Publicaciones de la categoría: FCE LISTENING PRACTICE :Families with Disabled Children

FCE LISTENING PRACTICE :Families with Disabled Children

Families with Disabled Children:
Today families with disabled children won an Appeal Court decision to be paid for looking after their children. Many of these children are now adults and caring for them is hard work.
Many disabled adults are in special homes with workers to look after them. These workers get paid but families who do this work every day do not get paid. They can, however, get a welfare benefit.
The fight for pay began 13 years ago when seven families went to a Human Rights Tribunal. This tribunal said that families should be paid. The Ministry of Health then took this case to the High Court which said the same. Then the Ministry of Health went to the Court of Appeal. Each time, the court said that family members who care for disabled people should be paid. The Ministry of Health could now go to the Supreme Court but it has already cost them $1.4m in legal costs.
The Minister of Health is worried that families who care for a sick, elderly parent might also want to be paid. The cost of paying families who are looking after dependants could be too much.
Listen to September 12th 2011 to hear about pay for workers caring for intellectually disabled people.
Vocabulary
• welfare benefit – similar to unemployment benefit, money for someone who has no job

• Tribunal – a court

• legal – adjective from ‘law’; cost of lawyers

• a dependant. n. – (Brit); a dependent (Am)– someone who cannot look after himself or herself
Question
• Do you think that family members who care for disabled children should be paid?

• Is caring for a disabled person similar to caring for a sick elderly parent? Should they be paid the same?

FCE LISTENING PRACTICE :Families with Disabled Children

Families with Disabled Children:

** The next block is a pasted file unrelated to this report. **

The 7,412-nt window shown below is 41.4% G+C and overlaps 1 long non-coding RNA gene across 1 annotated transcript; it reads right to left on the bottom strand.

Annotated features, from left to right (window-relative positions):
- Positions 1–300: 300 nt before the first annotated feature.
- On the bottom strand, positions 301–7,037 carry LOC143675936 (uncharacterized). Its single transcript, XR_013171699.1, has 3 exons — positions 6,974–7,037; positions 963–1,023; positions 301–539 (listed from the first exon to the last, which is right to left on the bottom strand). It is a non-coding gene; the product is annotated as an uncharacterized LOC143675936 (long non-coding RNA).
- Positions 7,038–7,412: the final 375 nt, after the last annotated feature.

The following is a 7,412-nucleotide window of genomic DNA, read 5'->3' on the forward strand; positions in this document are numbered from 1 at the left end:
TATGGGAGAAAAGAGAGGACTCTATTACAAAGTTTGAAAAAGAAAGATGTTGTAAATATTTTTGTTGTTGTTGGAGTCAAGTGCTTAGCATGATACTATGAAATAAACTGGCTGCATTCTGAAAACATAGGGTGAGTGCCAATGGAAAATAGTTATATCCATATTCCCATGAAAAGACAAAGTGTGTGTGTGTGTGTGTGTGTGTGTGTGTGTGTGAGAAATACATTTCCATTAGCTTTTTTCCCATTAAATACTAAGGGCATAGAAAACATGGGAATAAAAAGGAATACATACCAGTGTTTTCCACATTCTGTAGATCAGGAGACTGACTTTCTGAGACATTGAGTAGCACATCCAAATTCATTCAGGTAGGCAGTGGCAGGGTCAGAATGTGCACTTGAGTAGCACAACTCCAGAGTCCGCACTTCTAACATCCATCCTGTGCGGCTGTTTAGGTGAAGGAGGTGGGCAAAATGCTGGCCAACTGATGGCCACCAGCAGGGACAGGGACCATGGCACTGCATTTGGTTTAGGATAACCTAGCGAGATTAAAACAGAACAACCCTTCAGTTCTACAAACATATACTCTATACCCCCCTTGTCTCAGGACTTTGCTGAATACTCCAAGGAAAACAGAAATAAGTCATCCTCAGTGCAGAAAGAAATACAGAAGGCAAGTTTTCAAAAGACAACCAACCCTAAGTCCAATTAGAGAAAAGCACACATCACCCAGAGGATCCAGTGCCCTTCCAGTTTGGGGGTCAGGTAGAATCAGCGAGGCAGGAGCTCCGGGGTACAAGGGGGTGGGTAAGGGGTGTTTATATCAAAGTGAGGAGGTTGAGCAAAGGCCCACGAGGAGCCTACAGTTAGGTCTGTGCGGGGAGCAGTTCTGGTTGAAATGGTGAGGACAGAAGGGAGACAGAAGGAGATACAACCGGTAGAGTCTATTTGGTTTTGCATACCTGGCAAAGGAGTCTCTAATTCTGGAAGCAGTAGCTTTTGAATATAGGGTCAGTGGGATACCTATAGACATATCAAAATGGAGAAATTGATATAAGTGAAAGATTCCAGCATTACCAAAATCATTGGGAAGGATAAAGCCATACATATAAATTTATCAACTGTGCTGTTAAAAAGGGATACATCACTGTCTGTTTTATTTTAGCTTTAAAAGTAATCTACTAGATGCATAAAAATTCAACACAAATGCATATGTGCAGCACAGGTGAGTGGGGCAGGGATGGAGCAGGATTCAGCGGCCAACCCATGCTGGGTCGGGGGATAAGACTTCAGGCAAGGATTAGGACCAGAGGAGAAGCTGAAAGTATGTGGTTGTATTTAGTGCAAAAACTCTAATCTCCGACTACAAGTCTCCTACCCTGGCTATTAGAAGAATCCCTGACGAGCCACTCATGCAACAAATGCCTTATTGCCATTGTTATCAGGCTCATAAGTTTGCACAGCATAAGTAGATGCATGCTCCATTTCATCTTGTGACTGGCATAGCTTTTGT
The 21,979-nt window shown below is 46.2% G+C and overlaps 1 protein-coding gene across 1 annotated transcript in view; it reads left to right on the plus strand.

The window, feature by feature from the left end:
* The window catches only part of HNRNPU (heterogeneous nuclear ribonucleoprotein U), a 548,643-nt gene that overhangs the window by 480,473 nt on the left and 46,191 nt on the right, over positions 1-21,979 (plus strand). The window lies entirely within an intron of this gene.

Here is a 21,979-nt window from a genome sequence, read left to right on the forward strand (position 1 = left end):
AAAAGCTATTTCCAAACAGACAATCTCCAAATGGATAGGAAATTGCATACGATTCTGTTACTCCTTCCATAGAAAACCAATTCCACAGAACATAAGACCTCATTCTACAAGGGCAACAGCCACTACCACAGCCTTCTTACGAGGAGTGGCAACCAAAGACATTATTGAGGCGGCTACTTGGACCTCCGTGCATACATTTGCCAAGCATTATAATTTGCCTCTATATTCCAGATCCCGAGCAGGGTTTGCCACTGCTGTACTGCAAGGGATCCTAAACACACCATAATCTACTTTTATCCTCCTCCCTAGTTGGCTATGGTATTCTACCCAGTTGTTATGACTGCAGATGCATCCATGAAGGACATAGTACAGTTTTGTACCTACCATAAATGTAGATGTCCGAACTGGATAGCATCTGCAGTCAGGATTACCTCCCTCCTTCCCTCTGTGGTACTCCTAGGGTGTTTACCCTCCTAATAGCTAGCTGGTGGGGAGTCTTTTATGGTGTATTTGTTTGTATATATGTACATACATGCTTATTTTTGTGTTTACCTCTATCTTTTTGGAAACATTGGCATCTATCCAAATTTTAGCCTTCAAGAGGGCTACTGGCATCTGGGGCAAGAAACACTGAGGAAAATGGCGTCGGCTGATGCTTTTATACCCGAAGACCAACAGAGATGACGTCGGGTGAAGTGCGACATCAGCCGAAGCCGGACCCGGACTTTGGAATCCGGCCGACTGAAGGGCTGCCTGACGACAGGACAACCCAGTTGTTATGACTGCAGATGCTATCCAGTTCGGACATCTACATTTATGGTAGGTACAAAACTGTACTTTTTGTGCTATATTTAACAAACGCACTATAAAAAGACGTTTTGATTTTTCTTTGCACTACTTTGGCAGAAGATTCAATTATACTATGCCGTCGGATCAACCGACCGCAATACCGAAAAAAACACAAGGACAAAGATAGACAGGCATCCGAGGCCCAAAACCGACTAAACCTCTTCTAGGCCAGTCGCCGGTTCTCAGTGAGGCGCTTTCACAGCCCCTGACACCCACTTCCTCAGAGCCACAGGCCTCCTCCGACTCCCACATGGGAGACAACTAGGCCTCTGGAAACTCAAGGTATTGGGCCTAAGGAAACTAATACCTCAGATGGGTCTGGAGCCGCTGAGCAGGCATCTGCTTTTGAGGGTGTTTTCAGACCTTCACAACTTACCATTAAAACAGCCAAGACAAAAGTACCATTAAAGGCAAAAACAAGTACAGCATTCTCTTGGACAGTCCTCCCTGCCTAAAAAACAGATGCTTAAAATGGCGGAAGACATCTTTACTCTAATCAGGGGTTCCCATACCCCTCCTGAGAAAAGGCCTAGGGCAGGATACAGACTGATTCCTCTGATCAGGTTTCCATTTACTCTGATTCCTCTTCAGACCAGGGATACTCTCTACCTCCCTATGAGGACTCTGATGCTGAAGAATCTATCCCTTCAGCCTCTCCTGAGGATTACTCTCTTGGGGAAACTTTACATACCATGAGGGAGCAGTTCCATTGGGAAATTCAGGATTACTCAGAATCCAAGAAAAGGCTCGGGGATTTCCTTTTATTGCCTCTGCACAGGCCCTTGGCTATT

Today families with disabled children won an Appeal Court decision to be paid for looking after their children. Many of these children are now adults and caring for them is hard work.
Many disabled adults are in special homes with workers to look after them. These workers get paid but families who do this work every day do not get paid. They can, however, get a welfare benefit.
The fight for pay began 13 years ago when seven families went to a Human Rights Tribunal. This tribunal said that families should be paid. The Ministry of Health then took this case to the High Court which said the same. Then the Ministry of Health went to the Court of Appeal. Each time, the court said that family members who care for disabled people should be paid. The Ministry of Health could now go to the Supreme Court but it has already cost them $1.4m in legal costs.
The Minister of Health is worried that families who care for a sick, elderly parent might also want to be paid. The cost of paying families who are looking after dependants could be too much.
Listen to September 12th 2011 to hear about pay for workers caring for intellectually disabled people.
Vocabulary
• welfare benefit – similar to unemployment benefit, money for someone who has no job

• Tribunal – a court

• legal – adjective from ‘law’; cost of lawyers

• a dependant. n. – (Brit); a dependent (Am)– someone who cannot look after himself or herself
Question
• Do you think that family members who care for disabled children should be paid?

• Is caring for a disabled person similar to caring for a sick elderly parent? Should they be paid the same?

FCE LISTENING PRACTICE :Families with Disabled Children

Families with Disabled Children:
Today families with disabled children won an Appeal Court decision to be paid for looking after their children. Many of these children are now adults and caring for them is hard work.
Many disabled adults are in special homes with workers to look after them. These workers get paid but families who do this work every day do not get paid. They can, however, get a welfare benefit.
The fight for pay began 13 years ago when seven families went to a Human Rights Tribunal. This tribunal said that families should be paid. The Ministry of Health then took this case to the High Court which said the same. Then the Ministry of Health went to the Court of Appeal. Each time, the court said that family members who care for disabled people should be paid. The Ministry of Health could now go to the Supreme Court but it has already cost them $1.4m in legal costs.
The Minister of Health is worried that families who care for a sick, elderly parent might also want to be paid. The cost of paying families who are looking after dependants could be too much.
Listen to September 12th 2011 to hear about pay for workers caring for intellectually disabled people.
Vocabulary
• welfare benefit – similar to unemployment benefit, money for someone who has no job

• Tribunal – a court

• legal – adjective from ‘law’; cost of lawyers

• a dependant. n. – (Brit); a dependent (Am)– someone who cannot look after himself or herself
Question
• Do you think that family members who care for disabled children should be paid?

• Is caring for a disabled person similar to caring for a sick elderly parent? Should they be paid the same?